The tobacco giant on Thursday announced it is writing down another $4.1 billion of its investment in the e-cigarette maker, bringing its total write-down to over $9 billion since October. It paid $12.8 billion for a 35% cash stake in Juul in 2018.
The company has certainly had its shares of headaches, with ongoing regulatory and medical scrutiny of the e-cigarette market, specifically whether it intentionally marketed its smokeless smoking device to teens, and more generally whether its products cause respiratory and other health problems.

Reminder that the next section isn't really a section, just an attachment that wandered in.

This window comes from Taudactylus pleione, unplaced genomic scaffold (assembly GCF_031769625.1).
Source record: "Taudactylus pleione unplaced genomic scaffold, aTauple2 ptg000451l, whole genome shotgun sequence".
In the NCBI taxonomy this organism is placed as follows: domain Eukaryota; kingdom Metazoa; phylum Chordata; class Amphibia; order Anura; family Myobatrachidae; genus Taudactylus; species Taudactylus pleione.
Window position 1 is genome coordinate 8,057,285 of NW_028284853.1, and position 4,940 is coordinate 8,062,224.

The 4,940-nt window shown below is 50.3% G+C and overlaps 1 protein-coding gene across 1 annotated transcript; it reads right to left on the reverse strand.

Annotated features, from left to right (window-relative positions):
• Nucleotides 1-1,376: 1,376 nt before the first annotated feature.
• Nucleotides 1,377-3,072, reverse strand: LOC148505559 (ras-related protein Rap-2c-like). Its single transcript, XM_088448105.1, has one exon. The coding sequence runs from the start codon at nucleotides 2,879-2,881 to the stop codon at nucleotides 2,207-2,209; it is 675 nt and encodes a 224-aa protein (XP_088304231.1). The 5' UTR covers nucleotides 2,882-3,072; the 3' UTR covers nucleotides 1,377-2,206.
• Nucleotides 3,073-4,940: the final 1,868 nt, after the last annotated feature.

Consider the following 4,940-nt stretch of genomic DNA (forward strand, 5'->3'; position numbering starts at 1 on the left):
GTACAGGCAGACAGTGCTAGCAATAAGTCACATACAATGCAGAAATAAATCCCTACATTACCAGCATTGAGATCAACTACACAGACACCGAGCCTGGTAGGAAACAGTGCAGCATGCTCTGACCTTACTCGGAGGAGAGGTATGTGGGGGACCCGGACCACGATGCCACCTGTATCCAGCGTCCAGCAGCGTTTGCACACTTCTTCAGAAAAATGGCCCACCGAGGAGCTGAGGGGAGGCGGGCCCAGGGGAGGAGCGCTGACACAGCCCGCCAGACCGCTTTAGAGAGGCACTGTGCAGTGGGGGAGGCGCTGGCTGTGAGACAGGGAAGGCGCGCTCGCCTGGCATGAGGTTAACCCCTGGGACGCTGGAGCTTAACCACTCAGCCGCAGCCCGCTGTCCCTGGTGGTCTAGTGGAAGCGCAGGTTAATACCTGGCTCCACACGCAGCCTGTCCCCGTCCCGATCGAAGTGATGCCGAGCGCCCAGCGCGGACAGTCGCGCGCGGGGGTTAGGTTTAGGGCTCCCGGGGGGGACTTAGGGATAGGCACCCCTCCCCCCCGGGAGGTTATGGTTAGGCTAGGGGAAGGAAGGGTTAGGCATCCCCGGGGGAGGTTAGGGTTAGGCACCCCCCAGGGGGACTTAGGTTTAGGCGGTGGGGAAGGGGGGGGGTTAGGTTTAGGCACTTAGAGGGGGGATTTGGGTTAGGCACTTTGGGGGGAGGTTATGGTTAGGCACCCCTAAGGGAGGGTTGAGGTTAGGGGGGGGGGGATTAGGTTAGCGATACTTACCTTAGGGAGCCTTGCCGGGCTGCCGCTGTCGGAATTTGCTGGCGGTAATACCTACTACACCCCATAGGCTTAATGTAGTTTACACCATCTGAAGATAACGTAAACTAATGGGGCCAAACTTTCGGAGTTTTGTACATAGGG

Juul since then has been buffeted by lawsuits, bans on its products and investigations into its marketing practices. Blamed for a surge in underage vaping, Juul has pulled most of its flavors from the U.S. market and scaled back its international expansion.
The question now is whether Juul's days may be numbered. Only Juul and Altria know for sure how big a hit sales have taken, but it's certainly tough times ahead for the e-cigarette maker, irrespective of how the market for non-combustible smoking products evolves.
The answer, however, seems to be not so fast. a study published in the Pediatrics Journal of the American Medical Association this week found that the number of those between the ages of 15 and 34 who tried Juul increased to 14.5% last year from about 6% in 2018.
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